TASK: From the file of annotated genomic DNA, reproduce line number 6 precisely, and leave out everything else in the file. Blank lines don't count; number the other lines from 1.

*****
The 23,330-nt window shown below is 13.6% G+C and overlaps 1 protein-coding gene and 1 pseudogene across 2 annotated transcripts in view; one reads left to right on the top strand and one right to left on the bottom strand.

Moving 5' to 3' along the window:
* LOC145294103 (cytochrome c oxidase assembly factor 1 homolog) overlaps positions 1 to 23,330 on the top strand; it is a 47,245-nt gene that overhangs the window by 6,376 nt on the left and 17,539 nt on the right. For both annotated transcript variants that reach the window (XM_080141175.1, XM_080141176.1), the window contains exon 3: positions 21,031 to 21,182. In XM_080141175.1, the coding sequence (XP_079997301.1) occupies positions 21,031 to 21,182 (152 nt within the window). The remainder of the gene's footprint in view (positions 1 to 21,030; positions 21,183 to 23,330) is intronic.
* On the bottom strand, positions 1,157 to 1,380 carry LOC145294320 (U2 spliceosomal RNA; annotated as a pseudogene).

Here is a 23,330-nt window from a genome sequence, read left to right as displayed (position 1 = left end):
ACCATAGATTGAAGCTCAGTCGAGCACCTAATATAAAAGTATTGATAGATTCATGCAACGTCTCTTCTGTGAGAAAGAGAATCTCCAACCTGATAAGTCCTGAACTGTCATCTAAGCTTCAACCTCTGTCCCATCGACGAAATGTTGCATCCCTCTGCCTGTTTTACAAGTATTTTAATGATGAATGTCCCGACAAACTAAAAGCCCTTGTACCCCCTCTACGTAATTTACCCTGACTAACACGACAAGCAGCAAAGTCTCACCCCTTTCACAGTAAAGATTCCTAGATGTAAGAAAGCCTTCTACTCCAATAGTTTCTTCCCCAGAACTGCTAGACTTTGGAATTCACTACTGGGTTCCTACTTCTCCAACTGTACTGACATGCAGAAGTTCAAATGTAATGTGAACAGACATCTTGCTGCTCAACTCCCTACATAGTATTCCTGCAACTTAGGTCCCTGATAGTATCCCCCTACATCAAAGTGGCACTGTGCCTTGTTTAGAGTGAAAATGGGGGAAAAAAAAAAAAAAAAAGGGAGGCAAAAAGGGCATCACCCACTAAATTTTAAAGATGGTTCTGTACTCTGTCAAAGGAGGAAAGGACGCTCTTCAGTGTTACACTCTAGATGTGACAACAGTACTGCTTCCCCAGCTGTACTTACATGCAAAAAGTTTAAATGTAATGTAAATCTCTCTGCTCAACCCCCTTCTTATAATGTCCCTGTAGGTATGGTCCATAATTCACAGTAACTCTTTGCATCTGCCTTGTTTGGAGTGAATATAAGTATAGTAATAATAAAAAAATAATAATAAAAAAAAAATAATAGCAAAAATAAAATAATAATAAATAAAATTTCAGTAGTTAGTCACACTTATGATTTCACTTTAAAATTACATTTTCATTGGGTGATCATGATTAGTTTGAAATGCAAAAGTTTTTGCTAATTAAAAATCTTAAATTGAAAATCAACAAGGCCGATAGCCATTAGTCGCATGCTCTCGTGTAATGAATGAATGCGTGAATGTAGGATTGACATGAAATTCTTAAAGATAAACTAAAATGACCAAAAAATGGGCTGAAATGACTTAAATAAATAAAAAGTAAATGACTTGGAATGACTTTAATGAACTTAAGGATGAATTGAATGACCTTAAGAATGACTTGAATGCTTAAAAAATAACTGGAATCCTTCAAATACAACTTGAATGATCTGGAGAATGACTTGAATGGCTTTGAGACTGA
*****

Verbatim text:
ACCATAGATTGAAGCTCAGTCGAGCACCTAATATAAAAGTATTGATAGATTCATGCAACGTCTCTTCTGTGAGAAAGAGAATCTCCAACCTGATAAGTCCTGAACTGTCATCTAAGCTTCAACCTCTGTCCCATCGACGAAATGTTGCATCCCTCTGCCTGTTTTACAAGTATTTTAATGATGAATGTCCCGACAAACTAAAAGCCCTTGTACCCCCTCTACGTAATTTACCCTGACTAACACGACAAGCAGCAAAGTCTCACCCCTTTCACAGTAAAGATTCCTAGATGTAAGAAAGCCTTCTACTCCAATAGTTTCTTCCCCAGAACTGCTAGACTTTGGAATTCACTACTGGGTTCCTACTTCTCCAACTGTACTGACATGCAGAAGTTCAAATGTAATGTGAACAGACATCTTGCTGCTCAACTCCCTACATAGTATTCCTGCAACTTAGGTCCCTGATAGTATCCCCCTACATCAAAGTGGCACTGTGCCTTGTTTAGAGTGAAAATGGGGGAAAAAAAAAAAAAAAAAGGGAGGCAAAAAGGGCATCACCCACTAAATTTTAAAGATGGTTCTGTACTCTGTCAAAGGAGGAAAGGACGCTCTTCAGTGTTACACTCTAGATGTGACAACAGTACTGCTTCCCCAGCTGTACTTACATGCAAAAAGTTTAAATGTAATGTAAATCTCTCTGCTCAACCCCCTTCTTATAATGTCCCTGTAGGTATGGTCCATAATTCACAGTAACTCTTTGCATCTGCCTTGTTTGGAGTGAATATAAGTATAGTAATAATAAAAAAATAATAATAAAAAAAAAATAATAGCAAAAATAAAATAATAATAAATAAAATTTCAGTAGTTAGTCACACTTATGATTTCACTTTAAAATTACATTTTCATTGGGTGATCATGATTAGTTTGAAATGCAAAAGTTTTTGCTAATTAAAAATCTTAAATTGAAAATCAACAAGGCCGATAGCCATTAGTCGCATGCTCTCGTGTAATGAATGAATGCGTGAATGTAGGATTGACATGAAATTCTTAAAGATAAACTAAAATGACCAAAAAATGGGCTGAAATGACTTAAATAAATAAAAAGTAAATGACTTGGAATGACTTTAATGAACTTAAGGATGAATTGAATGACCTTAAGAATGACTTGAATGCTTAAAAAATAACTGGAATCCTTCAAATACAACTTGAATGATCTGGAGAATGACTTGAATGGCTTTGAGACTGA